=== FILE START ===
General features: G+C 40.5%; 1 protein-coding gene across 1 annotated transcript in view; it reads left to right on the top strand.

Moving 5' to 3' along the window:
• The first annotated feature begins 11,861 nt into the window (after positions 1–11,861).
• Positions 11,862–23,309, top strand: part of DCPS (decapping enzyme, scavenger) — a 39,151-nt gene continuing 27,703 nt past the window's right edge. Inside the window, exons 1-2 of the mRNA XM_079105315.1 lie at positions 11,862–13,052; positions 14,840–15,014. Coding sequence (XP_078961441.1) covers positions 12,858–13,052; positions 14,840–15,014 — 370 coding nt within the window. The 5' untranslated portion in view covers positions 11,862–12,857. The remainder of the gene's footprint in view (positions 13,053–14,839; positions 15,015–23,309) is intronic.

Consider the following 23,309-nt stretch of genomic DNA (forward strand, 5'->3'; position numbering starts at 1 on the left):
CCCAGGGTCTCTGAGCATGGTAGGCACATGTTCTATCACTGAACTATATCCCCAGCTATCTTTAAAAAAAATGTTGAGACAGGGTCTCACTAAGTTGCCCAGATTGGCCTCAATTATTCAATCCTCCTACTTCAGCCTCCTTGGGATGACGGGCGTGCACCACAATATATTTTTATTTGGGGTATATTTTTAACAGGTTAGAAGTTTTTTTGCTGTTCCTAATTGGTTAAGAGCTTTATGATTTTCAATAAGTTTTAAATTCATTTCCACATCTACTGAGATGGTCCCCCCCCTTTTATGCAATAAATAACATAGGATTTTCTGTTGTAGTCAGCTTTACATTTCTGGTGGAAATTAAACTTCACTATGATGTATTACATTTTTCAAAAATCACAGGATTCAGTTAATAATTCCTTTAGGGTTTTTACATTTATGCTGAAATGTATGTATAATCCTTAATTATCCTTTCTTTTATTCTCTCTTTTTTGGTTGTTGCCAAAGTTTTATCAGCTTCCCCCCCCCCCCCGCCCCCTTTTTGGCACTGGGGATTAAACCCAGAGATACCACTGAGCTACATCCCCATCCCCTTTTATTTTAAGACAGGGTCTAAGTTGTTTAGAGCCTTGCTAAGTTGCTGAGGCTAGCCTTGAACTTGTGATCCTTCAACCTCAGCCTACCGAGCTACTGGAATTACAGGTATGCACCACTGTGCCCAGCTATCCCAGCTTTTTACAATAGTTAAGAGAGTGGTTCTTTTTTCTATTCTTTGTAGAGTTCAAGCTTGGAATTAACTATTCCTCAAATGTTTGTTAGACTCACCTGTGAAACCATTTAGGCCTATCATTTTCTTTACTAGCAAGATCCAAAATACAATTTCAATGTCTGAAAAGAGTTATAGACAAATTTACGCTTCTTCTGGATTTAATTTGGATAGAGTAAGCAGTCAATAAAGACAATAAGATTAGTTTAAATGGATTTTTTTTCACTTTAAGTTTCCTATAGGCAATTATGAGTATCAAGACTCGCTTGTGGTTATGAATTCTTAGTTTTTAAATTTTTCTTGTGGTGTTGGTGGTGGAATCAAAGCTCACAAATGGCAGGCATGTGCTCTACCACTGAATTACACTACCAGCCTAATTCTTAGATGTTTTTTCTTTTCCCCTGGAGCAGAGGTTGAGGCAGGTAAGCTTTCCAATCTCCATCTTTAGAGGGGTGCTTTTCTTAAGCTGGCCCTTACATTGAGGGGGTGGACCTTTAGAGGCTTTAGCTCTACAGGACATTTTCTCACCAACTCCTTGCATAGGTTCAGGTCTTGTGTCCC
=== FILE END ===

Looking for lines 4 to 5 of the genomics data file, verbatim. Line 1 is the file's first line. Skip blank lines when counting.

• Positions 11,862–23,309, top strand: part of DCPS (decapping enzyme, scavenger) — a 39,151-nt gene continuing 27,703 nt past the window's right edge. Inside the window, exons 1-2 of the mRNA XM_079105315.1 lie at positions 11,862–13,052; positions 14,840–15,014. Coding sequence (XP_078961441.1) covers positions 12,858–13,052; positions 14,840–15,014 — 370 coding nt within the window. The 5' untranslated portion in view covers positions 11,862–12,857. The remainder of the gene's footprint in view (positions 13,053–14,839; positions 15,015–23,309) is intronic.

Consider the following 23,309-nt stretch of genomic DNA (forward strand, 5'->3'; position numbering starts at 1 on the left):